Cussing is gaining currency. You hear it often, unbleeped, in prime-time sound bites. That's my observation after months of bluster from the presidential candidates. Even mild-mannered Jeb Bush is cussing: "We're Americans, damn it!" he said with made-for-newscast gusto. Donald Trump handily trumped Bush with "bomb the shit out of ISIS," while Rand Paul called "bullshit" on increased NSA surveillance necessitated by the Paris ISIS attack. "Bullshit," by the way, is the same word Kirstie Alley used on The Today Show a few years ago, and "unadulterated 100 percent pure bullshit" is how NASA climate scientist James Hansen characterized the recent climate accord. Bernie Sanders was sick of Hillary Clinton's "damned emails"—a welcome applause line in this offbeat campaign—and Ben Carson is "crazy as hell," according to Lindsey Graham. Meanwhile, in Down East Maine, Jeb's father took a swipe at "old iron ass" Dick Cheney. Vice President Cheney, you may recall, snarled a "fuck yourself" at Sen. Patrick Leahy while they stood in the Senate chamber. The current VP, Joe Biden, congratulated President Obama on the Affordable Care Act with a man-hug and a compliment—"This is a big fucking deal!" Biden said.
- Swearing has become more prevalent, but who gives a damn?
Granted, that assortment of vulgarities may not constitute a big deal. Politicians have been cussing for years, just like me, stand-up comedians and damned near everybody else. It is no secret that Rahm Emmanuel and John McCain can cuss as well as Richard Nixon and Lyndon Johnson (who named his penis Mr. Jumbo). The difference is that off-color language is now on the record, unapologetically. Profanity is being deployed in a calculated way, I think. On the one hand, a "damn" here or a "hell" there spices up the gruel of talking points. On the other, cussing is intended to ingratiate. When Jeb says, "damn it!" he intends the subliminal message to be that he is authentic and therefore worthy. Is Joe Sixpack sick of slick, focus-grouped politicians? Hell, yes!
If politicians are using vulgarity to win votes, others are using it for their own reasons. Browsing the bookstore for a gift for grandma yields Assholes: A Theory on prominent display. A recent edition of the Westminster College newspaper carried an op-ed about "fucking millennials." Jennifer Lawrence tells Stephen Colbert that Amy Schumer has a "sweet little ass and great tits." In my class at the University of Utah, the professor says, "What the fuck?" as nonchalantly as though he were texting WTF? to his homeboys. A review of The Big Short in New York Magazine by Jessica Pressler reads, "In the beginning, banking was a fucking snooze. But according to the audience, the movie was not. They laughed in all the right places and got quiet in the third act when it all goes to shit."
Movies provide evidence that cussing has become acceptable. In 1939, when Clark Gable said, "Frankly, my dear, I don't give a damn" in Gone With the Wind, a righteous uproar ensued. In 2013, the 569 F-bombs exploding in Wolf of Wall Street received passing notice. The Martian was granted a PG-13 rating in spite of an F–word or two.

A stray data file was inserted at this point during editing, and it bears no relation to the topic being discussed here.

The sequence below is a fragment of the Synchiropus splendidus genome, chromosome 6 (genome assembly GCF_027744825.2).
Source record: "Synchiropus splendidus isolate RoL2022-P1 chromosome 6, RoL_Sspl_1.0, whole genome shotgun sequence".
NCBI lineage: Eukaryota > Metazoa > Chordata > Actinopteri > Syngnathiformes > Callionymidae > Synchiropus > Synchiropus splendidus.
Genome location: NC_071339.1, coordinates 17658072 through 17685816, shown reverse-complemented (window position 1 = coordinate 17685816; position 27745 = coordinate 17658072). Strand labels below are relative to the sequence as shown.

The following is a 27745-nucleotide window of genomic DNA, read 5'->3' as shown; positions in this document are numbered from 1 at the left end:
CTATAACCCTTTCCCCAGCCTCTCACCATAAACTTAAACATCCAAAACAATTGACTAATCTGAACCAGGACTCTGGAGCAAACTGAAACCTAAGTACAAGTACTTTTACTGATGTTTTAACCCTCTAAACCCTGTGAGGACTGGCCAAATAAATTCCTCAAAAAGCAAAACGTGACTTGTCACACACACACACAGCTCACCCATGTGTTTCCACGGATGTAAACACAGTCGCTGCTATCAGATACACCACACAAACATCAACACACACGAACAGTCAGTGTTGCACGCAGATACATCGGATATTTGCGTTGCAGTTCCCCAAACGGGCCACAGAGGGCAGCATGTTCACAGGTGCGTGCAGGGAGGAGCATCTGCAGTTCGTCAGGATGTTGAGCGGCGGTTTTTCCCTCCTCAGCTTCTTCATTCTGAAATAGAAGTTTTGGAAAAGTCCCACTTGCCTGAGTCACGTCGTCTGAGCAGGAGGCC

That a creeping transition is underway is evident in a 2014 speech given by Orrin Hatch, our senator for 39 years. "I get a big kick out of [Democrats] using the word 'progressive,'" he said. "My gosh, they're just straight old dumbass liberals anyway." If prim Hatch can go public with "dumbass," the train has left the station!
It seems pretty clear that the censorious bleep will eventually fall into disuse, along with the verb "to bowdlerize," as cussing becomes cool. Utah will be on the trailing edge of the trend, its head in the sand. But I do think change has begun along the Wasatch Front. I have LDS friends who prefer "hell" to "heck," and "damn" to "darn" over the backyard fence. Peter—a church-going 9-year-old I know—wrote a confessional letter to Santa this year. Among his lapses, he wrote, was using the words "F, S and H." He hasn't tried the B-word yet. But "bullshit" shows up a lot in the columns Robert Kirby writes for The Salt Lake Tribune. (He spells it %&$#@*!) That a creeping transition is underway is evident in a 2014 speech given by Orrin Hatch, our senator for 39 years. "I get a big kick out of [Democrats] using the word 'progressive,'" he said. "My gosh, they're just straight old dumbass liberals anyway." If prim Hatch can go public with "dumbass," the train has left the station!
I am an old, dumbass liberal who cusses enough to irritate my wife. My father's favorite expression was "Oh, for hell sakes!" His forbears were pioneers who enjoyed this bit of LDS folk humor recounted in Danish dialect:
Jens Jenson was a good fellow. Everybody liked him as an honest fellow. His only fault was that he swore so much. The bishop came to him and said, "Jens, you should come to church. Come up to church." And Jens finally came up. It happened to be a testimony meeting, and all of his old friends were popping up giving their testimony. Jens finally got nerve enough. He stood up, got started and said, "Oh, good hell. I can't do it!" And he sat down. So right after church, the bishop came up and patted him on the shoulder. "You are doing all right, Jens," he says. "Now, the only thing the matter with you is you swear a little too much. Especially you should not swear in church."
"Well, Bishop," he says, "you do a helluva lot of preaching, and I do a helluva lot of swearing, but neither one of us means a damned thing by it."
Nor did J. Golden Kimball, "the swearing LDS apostle." "I won't go to hell for swearing," he said, "I repent too damned fast." I doubt Kimball took offense when others cursed and so provides a Golden lesson for those who cuss and those who don't. CW
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